# Interaction of a Low-Power Laser Radiation with Nanoparticles Formed over the Copper Melt in Rarefied Argon Atmosphere

^{1}

^{2}

^{3}

^{*}

## Abstract

**:**

## 1. Introduction

## 2. Laboratory Set-Up and Experimental Procedure

## 3. The Decrease in Reflectance of Molten Copper

## 4. Surface Patterns on Samples of Solid Copper Samples after the Experiments

## 5. Theoretical Model for Interaction of Laser Radiation with a Cloud of Copper Nanoparticles

#### 5.1. Optical Properties of Single Nanoparticles of Copper

#### 5.2. Light Pressure of Probe Laser Beam on a Copper Nanoparticle

^{2}is the average incident radiative flux and ${c}_{0}=3\times {10}^{8}$ m/s is the speed of light. As the above calculations for single particles in Section 5.1, Equation (2) can be used only in the case of the so-called independent scattering when each particle absorbs and scatters the light in exactly the same manner as if other particles do not exist. In addition, this approach is applicable when there is no systematic phase relation between partial waves scattered by individual particles during the observation time interval, so that the intensities of the partial waves can be added without regard to phase. In the case of independent scattering, each particle is in the far-field zones of all other particles and scattering by individual particles is incoherent. The hypothesis of independent scattering is usually true when the distance between randomly positioned particles is greater than both the particle size and the wavelength [44,45,46,47,48,49]. It is highly likely that the last of these conditions is not satisfied during the main part of the melting period of copper samples.

^{3}is the density of copper melt, and $g=9.81$ m/s

^{2}is the acceleration of gravity. The Mie theory calculations show the maximum value of the ratio of ${Q}_{tr}/a=41.8{\mathsf{\mu}\mathrm{m}}^{-1}$ at $a=97\mathrm{nm}$ (see Figure 7). The corresponding maximum value of ${\overline{F}}_{\mathrm{rad}}$ is about $1.9\times {10}^{-3}$. This result is in obvious contradiction with the laboratory observations of the effect of laser light on deposition of particles on the sample surface. This is one more argument to take into account the effect of dependent scattering which is expected to be significant.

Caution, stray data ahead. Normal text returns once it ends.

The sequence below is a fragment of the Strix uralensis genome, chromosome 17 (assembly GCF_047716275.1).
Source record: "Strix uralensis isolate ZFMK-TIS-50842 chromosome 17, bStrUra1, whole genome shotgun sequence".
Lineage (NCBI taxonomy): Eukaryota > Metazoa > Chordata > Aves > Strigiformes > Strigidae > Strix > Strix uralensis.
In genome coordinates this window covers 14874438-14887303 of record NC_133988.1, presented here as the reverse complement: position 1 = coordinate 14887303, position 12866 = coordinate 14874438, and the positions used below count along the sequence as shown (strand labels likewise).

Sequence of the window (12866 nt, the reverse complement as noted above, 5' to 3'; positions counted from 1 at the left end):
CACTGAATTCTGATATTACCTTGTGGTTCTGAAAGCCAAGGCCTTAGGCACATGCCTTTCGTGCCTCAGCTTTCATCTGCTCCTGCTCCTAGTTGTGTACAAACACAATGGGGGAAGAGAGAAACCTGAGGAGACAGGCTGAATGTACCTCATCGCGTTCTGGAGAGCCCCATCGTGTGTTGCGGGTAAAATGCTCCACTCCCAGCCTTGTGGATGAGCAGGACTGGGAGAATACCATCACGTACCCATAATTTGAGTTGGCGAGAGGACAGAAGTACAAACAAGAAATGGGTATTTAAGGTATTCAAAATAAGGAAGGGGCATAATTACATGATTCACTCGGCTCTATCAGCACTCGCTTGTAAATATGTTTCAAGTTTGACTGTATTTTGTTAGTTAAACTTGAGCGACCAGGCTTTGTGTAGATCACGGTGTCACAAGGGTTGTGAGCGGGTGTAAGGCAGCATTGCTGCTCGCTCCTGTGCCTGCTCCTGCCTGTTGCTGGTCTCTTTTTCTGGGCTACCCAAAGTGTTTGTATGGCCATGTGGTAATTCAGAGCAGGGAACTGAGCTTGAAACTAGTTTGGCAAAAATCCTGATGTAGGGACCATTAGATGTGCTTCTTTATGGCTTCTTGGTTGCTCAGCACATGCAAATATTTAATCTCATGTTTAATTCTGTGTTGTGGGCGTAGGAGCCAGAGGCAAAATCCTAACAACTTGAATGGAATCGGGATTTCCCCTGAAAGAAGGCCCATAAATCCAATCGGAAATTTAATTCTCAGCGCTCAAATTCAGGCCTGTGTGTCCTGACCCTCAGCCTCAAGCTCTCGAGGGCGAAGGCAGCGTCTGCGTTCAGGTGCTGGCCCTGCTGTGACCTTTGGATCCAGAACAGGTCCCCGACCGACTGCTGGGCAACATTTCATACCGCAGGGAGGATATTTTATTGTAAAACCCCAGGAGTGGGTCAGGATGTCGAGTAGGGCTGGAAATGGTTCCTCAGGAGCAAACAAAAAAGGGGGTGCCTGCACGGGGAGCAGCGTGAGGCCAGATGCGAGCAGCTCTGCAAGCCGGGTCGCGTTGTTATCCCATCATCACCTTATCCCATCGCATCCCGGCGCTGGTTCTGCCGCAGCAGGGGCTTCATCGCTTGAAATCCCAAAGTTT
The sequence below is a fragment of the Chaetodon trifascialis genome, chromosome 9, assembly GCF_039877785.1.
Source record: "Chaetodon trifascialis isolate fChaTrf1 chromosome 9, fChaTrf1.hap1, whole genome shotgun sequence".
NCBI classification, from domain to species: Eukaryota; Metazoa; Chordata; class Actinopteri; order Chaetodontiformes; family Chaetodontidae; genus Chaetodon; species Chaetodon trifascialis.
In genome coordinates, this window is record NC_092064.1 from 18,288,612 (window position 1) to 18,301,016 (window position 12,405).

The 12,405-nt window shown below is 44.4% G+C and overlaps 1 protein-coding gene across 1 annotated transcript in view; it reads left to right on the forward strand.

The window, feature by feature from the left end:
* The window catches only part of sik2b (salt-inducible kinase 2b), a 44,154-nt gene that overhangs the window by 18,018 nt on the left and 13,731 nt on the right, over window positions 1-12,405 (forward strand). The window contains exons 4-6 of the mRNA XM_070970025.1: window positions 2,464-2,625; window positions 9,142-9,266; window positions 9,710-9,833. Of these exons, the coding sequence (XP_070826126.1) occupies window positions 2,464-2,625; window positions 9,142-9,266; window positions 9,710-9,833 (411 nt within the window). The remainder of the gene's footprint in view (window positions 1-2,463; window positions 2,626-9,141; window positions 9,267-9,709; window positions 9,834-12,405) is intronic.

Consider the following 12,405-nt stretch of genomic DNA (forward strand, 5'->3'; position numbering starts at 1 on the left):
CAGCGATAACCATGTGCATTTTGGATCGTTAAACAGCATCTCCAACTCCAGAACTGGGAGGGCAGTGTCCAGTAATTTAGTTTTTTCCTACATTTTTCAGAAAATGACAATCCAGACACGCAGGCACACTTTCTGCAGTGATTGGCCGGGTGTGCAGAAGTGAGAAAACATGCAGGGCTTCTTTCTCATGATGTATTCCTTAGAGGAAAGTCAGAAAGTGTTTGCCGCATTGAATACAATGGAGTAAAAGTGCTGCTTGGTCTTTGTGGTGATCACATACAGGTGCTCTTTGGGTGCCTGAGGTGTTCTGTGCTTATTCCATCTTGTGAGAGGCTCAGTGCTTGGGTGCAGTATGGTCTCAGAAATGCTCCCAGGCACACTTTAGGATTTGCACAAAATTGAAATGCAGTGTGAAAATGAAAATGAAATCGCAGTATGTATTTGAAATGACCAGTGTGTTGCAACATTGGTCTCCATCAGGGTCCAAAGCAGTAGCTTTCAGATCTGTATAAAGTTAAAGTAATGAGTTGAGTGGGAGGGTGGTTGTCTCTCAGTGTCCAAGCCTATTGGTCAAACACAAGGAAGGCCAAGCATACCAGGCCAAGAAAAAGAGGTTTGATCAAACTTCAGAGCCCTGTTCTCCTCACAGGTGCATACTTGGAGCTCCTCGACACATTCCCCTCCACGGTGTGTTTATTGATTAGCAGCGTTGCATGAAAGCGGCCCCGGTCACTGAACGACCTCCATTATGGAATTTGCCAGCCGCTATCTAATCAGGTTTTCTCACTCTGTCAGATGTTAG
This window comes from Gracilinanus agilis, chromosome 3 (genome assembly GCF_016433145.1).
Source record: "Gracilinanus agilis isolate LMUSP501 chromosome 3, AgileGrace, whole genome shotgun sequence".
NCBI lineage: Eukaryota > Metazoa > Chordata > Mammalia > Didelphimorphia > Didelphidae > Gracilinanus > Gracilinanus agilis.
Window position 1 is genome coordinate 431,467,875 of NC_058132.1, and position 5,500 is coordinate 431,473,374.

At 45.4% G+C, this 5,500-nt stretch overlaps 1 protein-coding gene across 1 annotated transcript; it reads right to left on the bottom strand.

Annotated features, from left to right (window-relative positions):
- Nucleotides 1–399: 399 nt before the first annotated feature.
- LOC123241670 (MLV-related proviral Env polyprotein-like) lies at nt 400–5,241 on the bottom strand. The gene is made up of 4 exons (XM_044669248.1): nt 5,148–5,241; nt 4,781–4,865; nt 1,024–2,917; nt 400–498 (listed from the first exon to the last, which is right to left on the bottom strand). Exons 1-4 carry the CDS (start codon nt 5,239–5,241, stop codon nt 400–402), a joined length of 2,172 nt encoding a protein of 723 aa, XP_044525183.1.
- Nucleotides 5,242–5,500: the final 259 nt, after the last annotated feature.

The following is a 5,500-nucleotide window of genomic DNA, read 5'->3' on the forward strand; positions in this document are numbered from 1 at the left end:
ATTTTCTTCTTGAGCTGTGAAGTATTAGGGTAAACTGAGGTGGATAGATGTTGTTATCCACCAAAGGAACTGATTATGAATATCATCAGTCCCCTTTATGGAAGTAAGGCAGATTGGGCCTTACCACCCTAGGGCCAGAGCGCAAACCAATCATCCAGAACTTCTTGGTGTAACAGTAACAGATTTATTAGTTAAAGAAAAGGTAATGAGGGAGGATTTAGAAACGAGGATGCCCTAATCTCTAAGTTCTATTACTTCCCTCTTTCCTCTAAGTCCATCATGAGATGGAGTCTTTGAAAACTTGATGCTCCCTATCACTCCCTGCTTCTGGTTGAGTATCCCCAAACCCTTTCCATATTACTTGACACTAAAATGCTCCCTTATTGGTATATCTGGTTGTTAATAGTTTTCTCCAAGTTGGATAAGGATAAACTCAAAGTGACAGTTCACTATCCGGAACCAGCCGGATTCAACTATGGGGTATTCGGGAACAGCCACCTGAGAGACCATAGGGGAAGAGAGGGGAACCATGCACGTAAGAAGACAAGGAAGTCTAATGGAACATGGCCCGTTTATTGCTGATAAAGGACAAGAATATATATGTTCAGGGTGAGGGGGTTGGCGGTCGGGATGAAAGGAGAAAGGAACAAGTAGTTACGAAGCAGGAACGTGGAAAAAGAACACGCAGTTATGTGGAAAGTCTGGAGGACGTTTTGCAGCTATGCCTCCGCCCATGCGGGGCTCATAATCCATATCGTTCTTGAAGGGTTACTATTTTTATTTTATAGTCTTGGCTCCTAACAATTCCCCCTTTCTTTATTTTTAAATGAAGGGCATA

#### 5.3. The Model of Dependent Scattering and Explanation of the Observed Decrease in Reflectance

_{v}≈ 0.44 indicates that copper nanoparticles are polydisperse. The calculated value of f

_{v}confirms that there is an increase in the volume fraction of copper nanoparticles above the sample in the period of $570<t<640\mathrm{s}$ in the experiment with 30 kPa argon pressure.

#### 5.4. Possible Explanation of Considerable Contribution of Light Pressue to the Deposition of Particles

## 6. Conclusions

## Author Contributions

## Funding

## Acknowledgments

## Conflicts of Interest

## References

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**Figure 1.**The schematic of the laboratory set-up: 1—vacuum chamber, 2—optical window, 3—electric heater, 4—thermal insulation, 5—thermocouple, 6—copper sample, 7—nickel substrate, 8—probe laser, 9 and 10—semi-transparent mirrors, 11 and 12—sensors, 13—interference filter, 14—flat screen, 15—digital camcorder, and 16—electrical connector. Reprinted with permission from Reference [1]. Copyright 2020 Elsevier.

**Figure 3.**Time variation of (

**a**) thermo-emf of thermocouple and (

**b**) relative normal reflectance in the experiments with different pressures of argon.

**Figure 4.**Photographs of the surface of solid copper samples (

**a**) before the experiments and (

**b**–

**e**) after the experiments: (

**b**,

**c**)—$p=10\mathrm{kPa}$, (

**d**,

**e**)—$p=30\mathrm{kPa},$ (

**b**,

**d**)—the probe laser was on, (

**c**,

**e**)—the probe laser was off during the experiment.

**Figure 5.**Temperature of the copper sample as a function of electric power in the experiments with different values of argon pressure when the probe laser is (1) turned on or (2) turned off during the experiment.

**Figure 6.**Optical properties of spherical copper particles at wavelength $\lambda =660$ nm: (

**a**)—the efficiency factor of absorption and transport efficiency factor of scattering, (

**b**)—the scattering phase function of single scattering. Solid lines—the Mie theory, dashed lines—the Rayleigh theory. The angle of scattering is measured from the direction of incident light.

**Figure 7.**The calculated ratio of transport efficiency factor of extinction to the radius of copper particle at wavelength $\lambda =660$ nm.

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**MDPI and ACS Style**

Dombrovsky, L.A.; Mendeleyev, V.Y.
Interaction of a Low-Power Laser Radiation with Nanoparticles Formed over the Copper Melt in Rarefied Argon Atmosphere. *Thermo* **2021**, *1*, 1-14.
https://doi.org/10.3390/thermo1010001

**AMA Style**

Dombrovsky LA, Mendeleyev VY.
Interaction of a Low-Power Laser Radiation with Nanoparticles Formed over the Copper Melt in Rarefied Argon Atmosphere. *Thermo*. 2021; 1(1):1-14.
https://doi.org/10.3390/thermo1010001

**Chicago/Turabian Style**

Dombrovsky, Leonid A., and Vladimir Ya. Mendeleyev.
2021. "Interaction of a Low-Power Laser Radiation with Nanoparticles Formed over the Copper Melt in Rarefied Argon Atmosphere" *Thermo* 1, no. 1: 1-14.
https://doi.org/10.3390/thermo1010001